When we hear the word “war mask”, an armored samurai warrior will come in mind. The Men-yoroi, as what his mask was called, could be made of iron or leather, and coated with lacquer. It protected his face and secured his helmet, plus the demonic features could intimidate his hapless victims crossing his path.

But war masks weren’t exclusive to the samurai.

The use of protective mask, carved with human or demonic features could be found in various warrior cultures or ancient armed forces. And this includes a well-trained fighting force that became crucial for the spread of an empire. The Roman Cavalry.

For many people, war masks aren’t associated with the legion. Often times a soldier clad in red tunic, covered in segmented plate armor and armed with short sword, shield and spear is how people defined the Roman armed forces. Times changed though, and the Roman Legion would eventually march in the battle clad in mail. But in the case of the cavalry, a shiny mask bearing cold expression was sometimes worn both in sporting events, or in the actual battle.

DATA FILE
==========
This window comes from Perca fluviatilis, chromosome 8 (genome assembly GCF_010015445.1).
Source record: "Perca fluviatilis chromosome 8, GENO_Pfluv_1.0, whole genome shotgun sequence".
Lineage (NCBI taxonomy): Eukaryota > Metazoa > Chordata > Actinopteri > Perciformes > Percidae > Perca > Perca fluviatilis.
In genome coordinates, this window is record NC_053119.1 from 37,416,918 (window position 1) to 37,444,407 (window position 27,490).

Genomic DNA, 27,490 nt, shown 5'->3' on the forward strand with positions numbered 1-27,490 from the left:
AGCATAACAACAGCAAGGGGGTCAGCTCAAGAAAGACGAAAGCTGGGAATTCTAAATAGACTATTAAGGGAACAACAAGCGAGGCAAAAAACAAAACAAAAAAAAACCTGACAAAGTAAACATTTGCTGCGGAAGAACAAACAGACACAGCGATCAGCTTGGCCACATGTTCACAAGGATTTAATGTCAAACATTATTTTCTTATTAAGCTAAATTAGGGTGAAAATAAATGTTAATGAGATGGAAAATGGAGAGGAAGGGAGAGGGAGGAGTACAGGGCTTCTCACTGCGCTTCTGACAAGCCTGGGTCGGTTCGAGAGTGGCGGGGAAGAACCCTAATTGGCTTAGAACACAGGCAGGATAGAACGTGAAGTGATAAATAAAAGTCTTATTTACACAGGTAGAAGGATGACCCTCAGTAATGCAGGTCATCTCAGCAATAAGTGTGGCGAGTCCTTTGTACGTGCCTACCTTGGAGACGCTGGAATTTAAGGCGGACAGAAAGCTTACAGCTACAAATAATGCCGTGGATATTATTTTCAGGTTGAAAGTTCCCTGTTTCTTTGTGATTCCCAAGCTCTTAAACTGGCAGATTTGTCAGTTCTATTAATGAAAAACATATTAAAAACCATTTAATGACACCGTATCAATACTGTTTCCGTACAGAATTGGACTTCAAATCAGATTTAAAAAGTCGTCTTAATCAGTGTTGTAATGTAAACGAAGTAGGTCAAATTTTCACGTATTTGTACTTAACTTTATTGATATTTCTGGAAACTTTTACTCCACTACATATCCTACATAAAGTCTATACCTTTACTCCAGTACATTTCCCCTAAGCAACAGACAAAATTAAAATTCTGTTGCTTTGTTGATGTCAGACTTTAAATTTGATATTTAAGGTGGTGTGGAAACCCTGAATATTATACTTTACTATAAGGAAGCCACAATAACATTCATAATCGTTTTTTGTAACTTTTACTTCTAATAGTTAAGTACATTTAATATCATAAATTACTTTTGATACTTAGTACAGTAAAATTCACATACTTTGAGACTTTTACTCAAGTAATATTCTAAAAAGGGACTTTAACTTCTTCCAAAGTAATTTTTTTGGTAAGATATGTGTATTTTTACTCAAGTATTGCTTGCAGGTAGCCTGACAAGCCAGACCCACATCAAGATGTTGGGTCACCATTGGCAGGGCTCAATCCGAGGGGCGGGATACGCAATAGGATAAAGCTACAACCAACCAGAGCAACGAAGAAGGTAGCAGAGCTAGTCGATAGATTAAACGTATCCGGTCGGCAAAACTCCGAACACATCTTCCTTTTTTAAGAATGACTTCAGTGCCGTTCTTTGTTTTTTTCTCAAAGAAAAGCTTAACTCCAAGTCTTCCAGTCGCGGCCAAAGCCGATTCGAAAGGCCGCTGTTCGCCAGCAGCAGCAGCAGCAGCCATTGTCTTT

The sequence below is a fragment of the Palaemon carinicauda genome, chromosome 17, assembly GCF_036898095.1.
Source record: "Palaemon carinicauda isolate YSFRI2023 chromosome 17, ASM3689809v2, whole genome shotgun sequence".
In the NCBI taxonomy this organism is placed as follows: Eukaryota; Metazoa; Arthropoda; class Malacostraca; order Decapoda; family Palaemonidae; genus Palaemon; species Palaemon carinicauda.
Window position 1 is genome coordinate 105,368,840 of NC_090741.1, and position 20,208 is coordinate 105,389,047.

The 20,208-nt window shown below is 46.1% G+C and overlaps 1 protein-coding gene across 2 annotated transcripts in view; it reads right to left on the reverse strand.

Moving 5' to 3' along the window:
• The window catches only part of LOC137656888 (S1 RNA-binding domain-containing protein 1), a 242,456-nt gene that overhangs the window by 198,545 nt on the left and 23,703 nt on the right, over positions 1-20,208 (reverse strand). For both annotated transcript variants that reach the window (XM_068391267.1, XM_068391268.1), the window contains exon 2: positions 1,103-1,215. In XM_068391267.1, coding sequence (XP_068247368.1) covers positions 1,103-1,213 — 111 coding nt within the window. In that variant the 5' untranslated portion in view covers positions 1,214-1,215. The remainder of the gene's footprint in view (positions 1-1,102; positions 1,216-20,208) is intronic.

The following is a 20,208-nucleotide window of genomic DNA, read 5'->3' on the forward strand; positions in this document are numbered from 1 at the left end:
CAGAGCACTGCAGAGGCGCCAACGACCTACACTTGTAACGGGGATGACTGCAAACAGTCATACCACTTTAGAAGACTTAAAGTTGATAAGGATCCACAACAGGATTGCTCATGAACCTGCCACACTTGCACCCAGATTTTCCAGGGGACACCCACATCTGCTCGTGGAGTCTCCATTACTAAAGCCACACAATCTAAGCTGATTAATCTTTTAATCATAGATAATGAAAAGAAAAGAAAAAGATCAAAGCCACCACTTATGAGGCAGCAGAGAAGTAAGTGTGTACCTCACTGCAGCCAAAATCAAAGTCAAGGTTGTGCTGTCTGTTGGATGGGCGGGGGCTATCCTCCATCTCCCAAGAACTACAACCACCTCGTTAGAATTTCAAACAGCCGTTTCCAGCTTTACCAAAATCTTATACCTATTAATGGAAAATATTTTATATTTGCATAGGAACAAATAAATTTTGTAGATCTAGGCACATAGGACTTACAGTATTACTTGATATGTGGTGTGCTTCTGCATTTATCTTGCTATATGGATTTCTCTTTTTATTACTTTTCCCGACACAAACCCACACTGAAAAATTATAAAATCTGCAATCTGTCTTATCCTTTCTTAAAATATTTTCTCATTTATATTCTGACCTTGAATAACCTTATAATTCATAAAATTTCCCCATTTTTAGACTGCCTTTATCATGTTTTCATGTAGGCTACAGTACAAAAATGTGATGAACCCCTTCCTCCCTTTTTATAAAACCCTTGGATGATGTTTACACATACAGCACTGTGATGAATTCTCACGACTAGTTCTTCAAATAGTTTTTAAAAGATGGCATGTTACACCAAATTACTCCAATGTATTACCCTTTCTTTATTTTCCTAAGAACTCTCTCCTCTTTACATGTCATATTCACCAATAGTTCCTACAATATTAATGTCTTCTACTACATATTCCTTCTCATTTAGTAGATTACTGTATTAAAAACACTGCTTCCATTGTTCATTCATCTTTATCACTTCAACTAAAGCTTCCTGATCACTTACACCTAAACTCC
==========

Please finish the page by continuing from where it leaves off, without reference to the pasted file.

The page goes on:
The Roman Cavalry
Reenactors dressed as Roman cavalrymen.

The primary strength of the Roman army was its infantry. But like many of the effective fighting forces of ancient times, the Roman army also boasted their own mounted soldiers. When facing the enemy, the Roman Cavalry would go for the opposing mounted units first. They will then attack in many directions to disrupt the enemy line, and to confuse their commander. In the Late Roman Empire, skirmishes were done by mounted archers and light cavalrymen, while the heavy cavalrymen positioned themselves in the wings of the infantry formation.

For equipment, they wore helmets, armors (mail or scales) and greaves. They wielded weapons like the spatha, (a longer version of the short infantry gladius), lances and throwing spears. And going back to their headgear, the helmets were a variation of Corinthian type. And together with their helmets, the soldiers also wore

Leave a Reply